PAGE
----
• I remember all the BS "heat pump schmeat pump" commercials there used to be here as anti heat pump propoganda.

  • When I was in HS in the '70s my girlfriend's father "invented" his own geo-based heat pump system. It almost worked! The first time he fired it all up something was obviously not entirely correct because he ended up freezing his lawn solid! A few modifications later and it actually pretty much worked, enough so that they had heat and A/C that actually kept the house pretty comfortable. Not bad for a shipyard welder with no formal HVAC training.

  • It is amazing that reverse cycle air-conditioning seems to be a novelty . In Australia for more than 20 years you would have to go well out of your way to actually find an AC unit that didn't do both cooling and heating. I guess our much more temperate climate, where most Australians live, is the reason.

  • Here's the Silver Bullet for house temperature control double-walled houses with a heat pump that is reversible recapture the heat as it escapes and shove it back into your house or just Pump It Out

  • What we need is a natural gas powered generator that dumps its exhaust heat in your house and then have a reversible heat pump in your attic to collect escaping Heat powered by the aforementioned generator

  • Chicago - digs (or drills) underground to get heat. Coober Pedy - builds underground to avoid the heat. Life is complex. Another brilliant video, informative but with the right amount of humour.

  • As a HVAC tech in Australia I love how much you know about the switching of a reversing valve. I love it’s brutality 😅

  • hey your programs are only about this shit like heating now, when you are going to do a program like the old ones about vhs and shit

  • 8:14 - Zero degrees out --- ???? Celsius or Fahrenheit?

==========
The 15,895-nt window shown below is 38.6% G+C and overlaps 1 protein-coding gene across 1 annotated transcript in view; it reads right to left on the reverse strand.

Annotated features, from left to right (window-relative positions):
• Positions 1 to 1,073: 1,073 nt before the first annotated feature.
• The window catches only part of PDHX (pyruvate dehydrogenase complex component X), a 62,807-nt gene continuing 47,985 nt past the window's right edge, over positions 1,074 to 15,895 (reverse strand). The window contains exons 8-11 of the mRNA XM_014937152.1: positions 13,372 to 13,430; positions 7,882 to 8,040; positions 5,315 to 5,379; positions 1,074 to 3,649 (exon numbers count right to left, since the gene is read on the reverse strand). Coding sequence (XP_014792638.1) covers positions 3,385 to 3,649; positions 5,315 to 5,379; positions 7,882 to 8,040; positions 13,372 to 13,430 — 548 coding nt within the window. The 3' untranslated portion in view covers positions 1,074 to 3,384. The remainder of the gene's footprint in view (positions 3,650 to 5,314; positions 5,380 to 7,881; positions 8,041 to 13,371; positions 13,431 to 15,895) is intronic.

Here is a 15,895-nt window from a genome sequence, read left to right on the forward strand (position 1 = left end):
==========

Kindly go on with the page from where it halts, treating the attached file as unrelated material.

• The smale scale version of "District heat" is known as combined heat+power (CHP). And it is a worthwile investment for large buildings under a single power meter. You run and engine or turbine, extract 90% of the heat, and get power for to cost of engine maintaince. It can also double as standby power in some configurations.

  • You say that the drain line is a downside of the hybrid heat-pump water heater. But that's not really the case since most (if not all) tank water heater need a drain line anyways. It is used to release water to vent excess pressure caused by water dilatation during heating.

  • How hot would those underground pipes get when used for air-conditioning? I kind of worry about "Oh look, we just discovered some absolutely-essential microbe that lives underground to avoid temperature changes! Unfortunately, we changed their temperature, and now they're extinct." (Obviously that is somewhat hyperbole, but it's not completely outside of the realm of possibility.)

  • They implemented district heating (or as it is called here literally translated "city's heat") here in the 70s but is wildly unpopular because of both the much higher costs as the fact that it is impossible to make it warmer inside than the heat the municipality decided is warm enough. The neighborhood that had implemented it, started as a middle class neighborhood but is now low class, partly because of lower housing prices because of the district heating.